By changing this process, and reducing the number of queries to the database, you’re also limiting access and thereby lowering risk. A system that uses secure authentication, with secure elements and cryptography, can make this possible. When issuing a credential, those small, frequently used pieces of information can be added to the credential itself. The credentials can be encrypted, can be protected with a digital signature and can use multiple ID factors, including biometrics.
Now, when you log into an online service or go to a brick-and-mortar location, the credential includes a copy of the key details, and the sign-in process can authenticate those details without querying the backend database. You, as the citizen, save a step by not having to provide the same details over and over, and the service you’re using sends one less query to the database. The process is more user friendly, and, because there are fewer backend queries, the database is more protected.
Placing the authentication step at the beginning of the request process reduces queries on the database, and, at the same time, can help confirm eligibility for a given service. It’s not always clear that the requesting party is actually entitled to the service they’re asking for. A central authentication hub makes it possible to confirm eligibility from the beginning, and limits the risk of mistakenly granting services to the wrong people.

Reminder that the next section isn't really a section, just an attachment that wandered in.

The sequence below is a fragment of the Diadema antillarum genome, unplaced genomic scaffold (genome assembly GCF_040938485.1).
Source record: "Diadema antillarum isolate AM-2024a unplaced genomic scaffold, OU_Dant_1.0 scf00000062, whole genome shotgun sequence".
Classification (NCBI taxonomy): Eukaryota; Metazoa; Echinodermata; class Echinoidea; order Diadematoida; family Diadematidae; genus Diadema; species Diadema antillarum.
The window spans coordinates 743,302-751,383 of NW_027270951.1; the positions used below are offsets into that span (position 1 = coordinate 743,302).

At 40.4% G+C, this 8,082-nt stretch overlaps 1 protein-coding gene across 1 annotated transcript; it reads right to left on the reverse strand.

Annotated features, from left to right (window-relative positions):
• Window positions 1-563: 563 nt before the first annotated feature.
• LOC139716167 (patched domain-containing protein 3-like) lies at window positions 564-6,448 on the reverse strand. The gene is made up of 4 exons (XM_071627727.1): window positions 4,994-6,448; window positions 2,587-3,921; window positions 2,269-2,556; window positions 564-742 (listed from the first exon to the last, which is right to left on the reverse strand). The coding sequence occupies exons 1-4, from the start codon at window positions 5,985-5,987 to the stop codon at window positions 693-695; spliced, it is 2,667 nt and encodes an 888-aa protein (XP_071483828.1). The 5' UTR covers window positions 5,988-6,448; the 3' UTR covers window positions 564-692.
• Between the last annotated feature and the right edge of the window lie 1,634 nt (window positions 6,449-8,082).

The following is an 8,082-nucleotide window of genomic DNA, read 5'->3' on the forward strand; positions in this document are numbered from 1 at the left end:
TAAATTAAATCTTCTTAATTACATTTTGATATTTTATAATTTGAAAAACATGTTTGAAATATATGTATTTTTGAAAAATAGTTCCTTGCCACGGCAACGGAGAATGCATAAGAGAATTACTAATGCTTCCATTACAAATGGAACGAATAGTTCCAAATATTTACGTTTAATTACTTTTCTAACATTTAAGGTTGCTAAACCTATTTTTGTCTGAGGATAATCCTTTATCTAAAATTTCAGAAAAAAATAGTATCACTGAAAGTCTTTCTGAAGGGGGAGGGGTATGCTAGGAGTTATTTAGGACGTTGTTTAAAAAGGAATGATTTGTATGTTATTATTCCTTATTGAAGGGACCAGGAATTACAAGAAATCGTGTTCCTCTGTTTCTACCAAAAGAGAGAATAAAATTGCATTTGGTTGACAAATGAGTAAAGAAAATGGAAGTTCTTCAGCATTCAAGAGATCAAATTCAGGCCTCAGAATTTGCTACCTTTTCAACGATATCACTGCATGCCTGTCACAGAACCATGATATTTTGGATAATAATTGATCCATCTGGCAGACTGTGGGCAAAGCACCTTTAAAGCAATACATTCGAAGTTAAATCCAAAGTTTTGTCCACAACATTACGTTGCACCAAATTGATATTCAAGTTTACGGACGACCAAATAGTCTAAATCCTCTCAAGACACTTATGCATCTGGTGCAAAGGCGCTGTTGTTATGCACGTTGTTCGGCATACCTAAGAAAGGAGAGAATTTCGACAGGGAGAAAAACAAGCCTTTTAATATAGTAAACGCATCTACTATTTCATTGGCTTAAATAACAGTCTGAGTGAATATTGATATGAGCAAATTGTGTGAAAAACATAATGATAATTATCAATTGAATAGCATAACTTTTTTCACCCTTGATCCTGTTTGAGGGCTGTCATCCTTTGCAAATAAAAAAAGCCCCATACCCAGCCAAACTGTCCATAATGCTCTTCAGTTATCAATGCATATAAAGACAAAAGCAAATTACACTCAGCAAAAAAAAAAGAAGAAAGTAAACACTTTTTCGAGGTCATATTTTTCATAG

What’s more, this new approach to authentication, which copies small amounts of data onto the credential, also reduces the impact of any potential hacks since, in the unlikely event that a hacker does gain access to the credential, the hack only yields information for one person, and not the millions of identities stored in the backend database.
An important step for integration
Deploying any kind of eGovernment service can present a number of security challenges, and these challenges only grow more serious when you add in the interoperability, cross-sector collaboration, and other factors associated with integrated services. Effective use of secure authentication, with next-generation credentials that are embedded with pieces of information copied from the backend database, can help address some of these security challenges, and can make integrated services easier to use, safer to deploy, and more viable overall.
Join the conversation
Have you or your government service ever been affected by a cyberattack? What do you think about using next-generation credentials to minimize backend access and thereby strengthen security?